To gain a more complete view of Hendra transmission, Plowright forced herself to step back a pace or two. Suddenly she began to see the virus' route from bat to human as a series of barriers through which the pathogen must pass to move from reservoir host to recipient. The concept that Plowright sketched that evening before it could once again fade from view was a stack of widely spaced layers. Like slices of Swiss cheese, each layer was pockmarked with holes that represented potential routes the virus might exploit to move on to the next step.
The arrangement of the layers in Plowright's mind was anything but arbitrary; it was hierarchical. In other words, if a virus was unable to circumvent any one barrier, spillover would be impossible—and none of the other barriers in the chain would matter, regardless of how porous they might be. The uppermost layer in Plowright's model, for example, represented the distribution of a reservoir host population, specifically its proximity to people or domestic animals. No matter how transmissible or virulent a virus might be, if a reservoir host had no contact with a recipient, spillover couldn't happen.
The many layers that Plowright sketched that evening illustrated why spillover isn't inevitable; it's actually quite difficult, and rare. Not only does a virus need to find a route through each barrier, but those Swiss cheese holes need to be aligned with one another in space and time. The virus can only get through if it has a straight shot. "It's kind of a no-brainer," Plowright says now. "Of course that's how it works."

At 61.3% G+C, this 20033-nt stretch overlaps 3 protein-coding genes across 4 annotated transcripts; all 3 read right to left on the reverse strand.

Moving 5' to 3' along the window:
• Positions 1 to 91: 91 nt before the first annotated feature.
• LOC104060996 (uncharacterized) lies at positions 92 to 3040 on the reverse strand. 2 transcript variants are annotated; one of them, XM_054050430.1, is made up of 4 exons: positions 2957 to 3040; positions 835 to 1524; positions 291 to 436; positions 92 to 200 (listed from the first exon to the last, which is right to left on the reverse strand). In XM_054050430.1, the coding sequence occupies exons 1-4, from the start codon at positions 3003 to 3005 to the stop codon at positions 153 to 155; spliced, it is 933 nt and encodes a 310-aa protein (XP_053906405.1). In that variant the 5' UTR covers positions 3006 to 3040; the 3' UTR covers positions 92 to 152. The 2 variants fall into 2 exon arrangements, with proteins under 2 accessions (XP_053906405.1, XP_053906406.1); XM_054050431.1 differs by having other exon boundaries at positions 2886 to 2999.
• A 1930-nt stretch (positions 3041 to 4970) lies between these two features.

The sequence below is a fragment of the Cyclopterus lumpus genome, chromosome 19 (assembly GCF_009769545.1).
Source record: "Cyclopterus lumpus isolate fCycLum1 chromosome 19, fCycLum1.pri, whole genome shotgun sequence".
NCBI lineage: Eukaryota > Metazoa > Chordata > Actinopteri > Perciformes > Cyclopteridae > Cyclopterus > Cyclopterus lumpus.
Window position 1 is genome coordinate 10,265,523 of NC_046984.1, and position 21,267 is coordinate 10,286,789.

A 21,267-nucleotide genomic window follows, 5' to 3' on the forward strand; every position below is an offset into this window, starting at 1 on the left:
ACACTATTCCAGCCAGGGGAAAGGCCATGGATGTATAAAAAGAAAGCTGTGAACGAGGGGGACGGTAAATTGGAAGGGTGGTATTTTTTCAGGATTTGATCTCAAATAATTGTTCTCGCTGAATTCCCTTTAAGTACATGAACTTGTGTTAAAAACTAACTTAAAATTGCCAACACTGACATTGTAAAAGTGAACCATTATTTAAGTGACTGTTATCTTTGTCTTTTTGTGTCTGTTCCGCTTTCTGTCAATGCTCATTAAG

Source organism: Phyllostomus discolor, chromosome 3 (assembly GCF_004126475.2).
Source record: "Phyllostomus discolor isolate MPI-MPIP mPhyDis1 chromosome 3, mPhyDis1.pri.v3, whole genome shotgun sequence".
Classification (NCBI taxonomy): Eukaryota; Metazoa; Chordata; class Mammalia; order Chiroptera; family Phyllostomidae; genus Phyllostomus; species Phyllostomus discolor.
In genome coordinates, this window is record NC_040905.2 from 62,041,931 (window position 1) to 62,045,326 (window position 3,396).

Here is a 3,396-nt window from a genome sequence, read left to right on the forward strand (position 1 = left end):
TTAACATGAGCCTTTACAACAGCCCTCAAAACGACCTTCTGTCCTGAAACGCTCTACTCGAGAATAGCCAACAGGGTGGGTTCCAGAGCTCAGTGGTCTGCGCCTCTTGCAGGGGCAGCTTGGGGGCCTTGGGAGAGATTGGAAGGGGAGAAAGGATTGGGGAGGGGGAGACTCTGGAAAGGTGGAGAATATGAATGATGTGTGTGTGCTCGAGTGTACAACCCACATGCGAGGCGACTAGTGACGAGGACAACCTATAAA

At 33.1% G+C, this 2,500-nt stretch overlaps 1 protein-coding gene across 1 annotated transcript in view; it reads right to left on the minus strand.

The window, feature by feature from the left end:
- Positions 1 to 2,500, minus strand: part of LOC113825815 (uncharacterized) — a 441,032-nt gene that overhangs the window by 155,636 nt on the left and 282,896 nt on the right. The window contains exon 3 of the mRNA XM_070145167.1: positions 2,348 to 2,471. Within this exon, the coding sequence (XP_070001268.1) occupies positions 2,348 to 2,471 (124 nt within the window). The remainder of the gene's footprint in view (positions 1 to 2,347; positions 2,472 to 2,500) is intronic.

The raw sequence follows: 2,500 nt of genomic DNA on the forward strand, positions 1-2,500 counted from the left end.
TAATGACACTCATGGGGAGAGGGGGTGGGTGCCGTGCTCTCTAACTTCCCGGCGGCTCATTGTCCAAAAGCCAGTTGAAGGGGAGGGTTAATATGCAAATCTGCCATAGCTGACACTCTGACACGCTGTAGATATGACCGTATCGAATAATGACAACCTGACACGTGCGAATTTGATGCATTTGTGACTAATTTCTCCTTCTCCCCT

Still, the more she looked at her sketch, the more she felt like she was onto something important. She could see how various changes in the environment, or the virus' genetic make-up, or the recipient host's immune response could influence the size and position of those holes, making it easier or more difficult for spillover to occur. The framework was not only an intuitive way to think about zoonotic disease, Plowright thought, it might also help researchers pinpoint the most effective ways to close off those routes of transmission and prevent spillover from happening in the first place.
Historically, our battles against infectious diseases have largely been waged at the level of the recipient host—the person who has fallen ill or who might become infected in the future. That's the level that medical care, drug therapies, and vaccines target. Plowright is quick to acknowledge the critical role that medical and public-health workers play in disease prevention. "But," she says, "we think we could probably prevent spillover at the top, at the level of the reservoir host ... rather than at the lowest level of recipient-host susceptibility."